Attar was Persian, so the arches and textures are inspired by Islamic architecture and designs which render a feeling of the sacred. Per these evolutionary times we are living through, along with the beauty in the Garden, there is darkness around us as the poppy and lily flowers also portend. But here the Cardinal, Goldfinch, Red-winged Black Bird, and Arctic Tern hold the light of hope in the center around the circle of life, the one Divine source. Red, yellow, black and white, we are one people. Let us join together in love and unity for the healing of our world, and the Earth. Though difficult to see at this size, the red calligraphy at the bottom is Farsi, the Persian language, for love.
“The path is lined with all the world’s people, in all colors of the medicine wheel—red, white, black, yellow—who understand the choice ahead, who share a vision of respect and reciprocity, of fellowship with the more-than-human world. Men with fire, women with water, to reestablish balance, to renew the world. “ -Robin Wall Kimmerer, Braiding Sweetgrass: Indigenous Wisdom, Scientific Knowledge and the Teachings of Plants.
May it be so as we navigate this election day here in the United States and in the days ahead.
With love and gratitude,
From my September newsletter:
“I want to feel both the beauty and the pain of the age we are living in. I want to survive my life without becoming numb. I want to speak and comprehend words of wounding without having these words becoming the landscape where I dwell. I want to possess a light touch that can elevate darkness to the realm of stars.” -Terry Tempest Williams, When Women Were Birds
I’ve been at a loss for words given everything happening in our world right now. I’m feeling “the pain of the age we are living in” to quote Williams. And I am also looking to the beauty of what remains around me daily. Some would argue a luxury as a person of privilege. Perhaps it is, but I also believe we each have access to the beauty of the living earth at any given moment. We can take moments to stop. Listen. Breathe. Turn off the phone and look at the trees. Listen to the birds. This and art and books, especially poetry, are keeping me sane. What are the ways you are navigating these times?
The “Conference of the Birds” (above) was originally inspired by a Sufi text of the same name by Farid Ud-Din Attar that I discovered through another author, Belden Lane, though none of the birds in this epic poem are included in this painting. Instead, there is Cardinal, Goldfinch, Red-winged Black Bird, and Arctic Tern.
I’m drawing once again from the wisdom of Chief Arvol Looking Horse during the Parliament of the World’s Religions in 2015 that inspired the “All Nations Tree of Life” below. With so much divisiveness in our country right now, this message could not be more urgent. He said: “Red, yellow, black, and white, we must join together as a spiritual community to heal Mother Earth.” Read previous post here.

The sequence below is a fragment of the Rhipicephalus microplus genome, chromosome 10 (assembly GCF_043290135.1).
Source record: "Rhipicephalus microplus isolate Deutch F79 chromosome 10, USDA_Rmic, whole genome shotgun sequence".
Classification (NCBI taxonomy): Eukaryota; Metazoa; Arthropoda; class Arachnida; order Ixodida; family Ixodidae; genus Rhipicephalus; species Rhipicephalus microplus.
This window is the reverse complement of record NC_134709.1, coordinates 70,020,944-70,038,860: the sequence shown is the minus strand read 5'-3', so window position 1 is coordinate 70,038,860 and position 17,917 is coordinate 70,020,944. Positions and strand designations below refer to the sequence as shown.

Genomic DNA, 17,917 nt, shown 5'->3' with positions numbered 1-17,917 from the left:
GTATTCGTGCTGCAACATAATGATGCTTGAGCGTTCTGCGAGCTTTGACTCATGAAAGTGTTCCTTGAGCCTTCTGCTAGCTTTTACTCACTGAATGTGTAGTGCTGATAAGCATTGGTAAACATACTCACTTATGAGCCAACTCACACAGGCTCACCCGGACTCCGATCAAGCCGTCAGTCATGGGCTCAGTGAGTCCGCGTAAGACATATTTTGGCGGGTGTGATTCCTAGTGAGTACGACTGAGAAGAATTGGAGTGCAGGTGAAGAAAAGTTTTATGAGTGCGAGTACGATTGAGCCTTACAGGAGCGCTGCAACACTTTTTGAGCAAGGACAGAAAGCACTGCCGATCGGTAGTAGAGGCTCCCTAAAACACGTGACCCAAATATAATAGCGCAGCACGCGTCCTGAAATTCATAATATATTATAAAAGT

What I found interesting while working on the “All Nations” painting was the connection to the Judeo-Christian tradition. The raven (in the tree) appears in many indigenous origin stories and also in the Hebrew bible. Noah releases a raven before the dove. (Gen 8) The same four colors of the medicine wheel appear in the Shamanic Judaism (according Rabbi Gershon Winkler). And in the New Testament: “On either side of the river was the tree of life, bearing twelve kinds of fruit, yielding its fruit every month; and the leaves of the tree were for the healing of the nations.” (Rev 22).
There are so many ways we are interdependent and pray that we come together as a nation to heal the wounds of racial and economic inequality, divisiveness, and the climate crisis. Sending prayers to all being impacted by the fires on the West coast of the US and hurricanes along the Gulf Coast, and to those around the World facing the challenges of our times.
With gratitude and love, Amy
Beauty blessings during this transition to Autumn in the Northern hemisphere. A belated Shana Tova to my Jewish friends. I’ve been contemplating this painting “Wheel of the Four Winds” again since Rosh Hashanah, the Jewish New Year. Especially, the direction of the West, where the Archangel Raphael, symbolized by the bull, is our guide and teacher in navigating the darkness. Feels appropriate given the collective traumas of this year and the coming darkness of the autumnal season. In our earth-honoring traditions, this is a time for going within—though most of us have been living this all year! But perhaps we can do this more intentionally, asking ourselves what is asking to be released, like the leaves from the trees, to create the compost for the coming year? Breathing into this. Join me?